It’s helpful to keep in mind that some common “norms” and class rules can actually serve to protect privileged voices instead of creating space for everyone. Consider an agreement like “Assume good intentions.” On the surface, this agreement seems like a positive message for kids. However, “assume good intentions,” means that if somebody says something racist, or sexist, or ableist, or homophobic, or classist, everyone is supposed to handle it delicately, assuming that the person didn’t mean to hurt anyone–but they did hurt someone. Assuming good intentions prioritizes the offending person’s intent, instead of addressing the harmful impact the person’s words had on their classmates. Discuss this with your students, and suggest an alternative. “Consider the impact of your words, not just the intention,” might be an improved (though certainly not perfect) classroom agreement if you’re working to create a safe classroom environment for students that don’t always feel that they have a voice at school.
In a lesson published by Facing History, students begin by reflecting back on past years in a number of ways. Here are a few examples:
- “Identify a time when you have felt comfortable sharing your ideas and questions in class. What happened (or could have happened) in those moments to help you feel comfortable?”
- “l Identify a time when you have had ideas or questions but have not shared them. Why not? What was happening at those moments?”
From there students and the teacher generate a contract for the year through a series of thoughtful steps. You can access the lesson here.
This is especially relevant in the current moment because students have been away from school for so long during the pandemic. Taking time to really teach into this is so important. It’s always important… but it’s ESPECIALLY important now. Taking time with this will send the message to your students that they matter, and that you are not willing to gloss over anything that makes them unsafe in your classroom – in person or online.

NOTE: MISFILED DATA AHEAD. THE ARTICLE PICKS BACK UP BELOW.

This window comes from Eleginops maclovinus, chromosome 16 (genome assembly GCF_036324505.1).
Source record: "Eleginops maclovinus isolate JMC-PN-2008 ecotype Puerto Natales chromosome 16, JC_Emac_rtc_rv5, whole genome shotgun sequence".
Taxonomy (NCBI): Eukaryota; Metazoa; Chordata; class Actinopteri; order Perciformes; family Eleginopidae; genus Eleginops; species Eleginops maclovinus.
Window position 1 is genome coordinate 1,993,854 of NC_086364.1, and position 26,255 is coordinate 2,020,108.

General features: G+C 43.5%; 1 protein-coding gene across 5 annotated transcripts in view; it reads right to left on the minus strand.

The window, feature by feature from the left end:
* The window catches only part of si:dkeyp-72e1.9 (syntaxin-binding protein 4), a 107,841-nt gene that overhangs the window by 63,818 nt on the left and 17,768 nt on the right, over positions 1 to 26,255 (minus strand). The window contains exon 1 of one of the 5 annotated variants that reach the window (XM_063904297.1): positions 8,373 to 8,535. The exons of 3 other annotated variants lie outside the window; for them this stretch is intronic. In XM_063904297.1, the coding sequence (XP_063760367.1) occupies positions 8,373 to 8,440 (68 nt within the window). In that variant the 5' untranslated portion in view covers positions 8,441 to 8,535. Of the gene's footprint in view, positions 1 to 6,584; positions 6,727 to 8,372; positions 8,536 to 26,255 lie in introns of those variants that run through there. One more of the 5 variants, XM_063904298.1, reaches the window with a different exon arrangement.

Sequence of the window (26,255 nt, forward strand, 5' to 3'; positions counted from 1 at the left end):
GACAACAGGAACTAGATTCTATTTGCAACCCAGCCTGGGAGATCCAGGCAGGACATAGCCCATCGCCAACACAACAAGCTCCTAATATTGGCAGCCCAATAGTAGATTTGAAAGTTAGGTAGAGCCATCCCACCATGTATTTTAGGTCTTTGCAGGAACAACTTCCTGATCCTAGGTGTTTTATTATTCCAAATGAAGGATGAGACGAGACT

COMMUNICATION AND TRANSPARENCY
Setting clear expectations around the audience and purpose of the writing your students do for school can go a long way toward establishing trust. Students need to know ahead of time who will be reading their work, and why.
When I teach writing courses for adults, their very first concern is always, “Who will be reading this?” Having a clear expectation regarding the audience allows your students to choose their topics accordingly. You’re giving them the information they need to make an informed decision — that is student power. Then they won’t feel like you tricked them when you are suddenly calling their family at home to talk about something they wrote at school — that would be the opposite of student power.
This might vary from grade level to grade level, and from school to school. Personally, I usually tell students in grades kindergarten through 8th grade that whatever they write during writing workshop will be read by lots of people – other kids, teachers, even their families. This way they know that what they choose to write is public. When students write about topics that are concerning, I can confer with them about the audience, asking “Is this something you are comfortable with sharing?” or “How do you think your family (or other students) might feel when they read this?”
In graduate courses I teach, our audience might be limited to others taking the course, or we might be taking our writing public by publishing on blogs. The difference is huge, and in order to establish trust, my students need to know from the start where their writing will end up.
If you, yourself, are not comfortable sharing meaningful, age-appropriate, true stories from your own life with your students, it may be time to reflect on why that is. Are you unsure of how students will handle your story? Are you concerned about what students might report to their own families at home? Do you feel unprepared to handle their questions about your personal life? If you have these concerns, then your students likely have the same concerns.
In this article, educator David Rockower shares how his classroom transformed once he modeled a story that was genuinely meaningful and allowed himself to be vulnerable in the classroom. He writes about his decision to share a difficult story from his own life, and how at first he worried that it was too serious of a topic, but ultimately decided to take the leap. He writes, “But I realized that I had to show my students I was willing to do what I was asking of them. I decided to dive in.”
Diving in can be scary, but you learn so much about how to teach writing by doing it.